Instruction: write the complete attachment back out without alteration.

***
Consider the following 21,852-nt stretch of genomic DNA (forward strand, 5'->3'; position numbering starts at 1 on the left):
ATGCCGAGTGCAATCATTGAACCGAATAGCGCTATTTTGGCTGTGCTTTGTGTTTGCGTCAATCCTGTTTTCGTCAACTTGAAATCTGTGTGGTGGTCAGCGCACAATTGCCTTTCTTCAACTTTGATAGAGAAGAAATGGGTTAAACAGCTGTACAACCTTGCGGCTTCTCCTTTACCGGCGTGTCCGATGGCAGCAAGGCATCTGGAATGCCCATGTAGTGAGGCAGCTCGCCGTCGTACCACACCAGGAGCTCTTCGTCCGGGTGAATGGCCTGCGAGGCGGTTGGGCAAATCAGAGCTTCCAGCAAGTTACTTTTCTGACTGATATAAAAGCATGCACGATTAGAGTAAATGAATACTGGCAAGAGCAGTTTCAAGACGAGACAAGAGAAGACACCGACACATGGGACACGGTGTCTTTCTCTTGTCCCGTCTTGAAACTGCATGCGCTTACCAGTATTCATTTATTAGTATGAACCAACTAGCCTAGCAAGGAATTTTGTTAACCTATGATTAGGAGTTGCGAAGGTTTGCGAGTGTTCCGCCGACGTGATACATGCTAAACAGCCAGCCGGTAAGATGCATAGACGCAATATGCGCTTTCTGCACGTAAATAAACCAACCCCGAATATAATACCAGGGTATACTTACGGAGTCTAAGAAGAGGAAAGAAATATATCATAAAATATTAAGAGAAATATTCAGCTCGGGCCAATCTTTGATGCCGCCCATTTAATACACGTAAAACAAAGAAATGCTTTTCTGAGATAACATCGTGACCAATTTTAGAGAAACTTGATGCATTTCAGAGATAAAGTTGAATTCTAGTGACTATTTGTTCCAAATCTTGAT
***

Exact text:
Consider the following 21,852-nt stretch of genomic DNA (forward strand, 5'->3'; position numbering starts at 1 on the left):
ATGCCGAGTGCAATCATTGAACCGAATAGCGCTATTTTGGCTGTGCTTTGTGTTTGCGTCAATCCTGTTTTCGTCAACTTGAAATCTGTGTGGTGGTCAGCGCACAATTGCCTTTCTTCAACTTTGATAGAGAAGAAATGGGTTAAACAGCTGTACAACCTTGCGGCTTCTCCTTTACCGGCGTGTCCGATGGCAGCAAGGCATCTGGAATGCCCATGTAGTGAGGCAGCTCGCCGTCGTACCACACCAGGAGCTCTTCGTCCGGGTGAATGGCCTGCGAGGCGGTTGGGCAAATCAGAGCTTCCAGCAAGTTACTTTTCTGACTGATATAAAAGCATGCACGATTAGAGTAAATGAATACTGGCAAGAGCAGTTTCAAGACGAGACAAGAGAAGACACCGACACATGGGACACGGTGTCTTTCTCTTGTCCCGTCTTGAAACTGCATGCGCTTACCAGTATTCATTTATTAGTATGAACCAACTAGCCTAGCAAGGAATTTTGTTAACCTATGATTAGGAGTTGCGAAGGTTTGCGAGTGTTCCGCCGACGTGATACATGCTAAACAGCCAGCCGGTAAGATGCATAGACGCAATATGCGCTTTCTGCACGTAAATAAACCAACCCCGAATATAATACCAGGGTATACTTACGGAGTCTAAGAAGAGGAAAGAAATATATCATAAAATATTAAGAGAAATATTCAGCTCGGGCCAATCTTTGATGCCGCCCATTTAATACACGTAAAACAAAGAAATGCTTTTCTGAGATAACATCGTGACCAATTTTAGAGAAACTTGATGCATTTCAGAGATAAAGTTGAATTCTAGTGACTATTTGTTCCAAATCTTGAT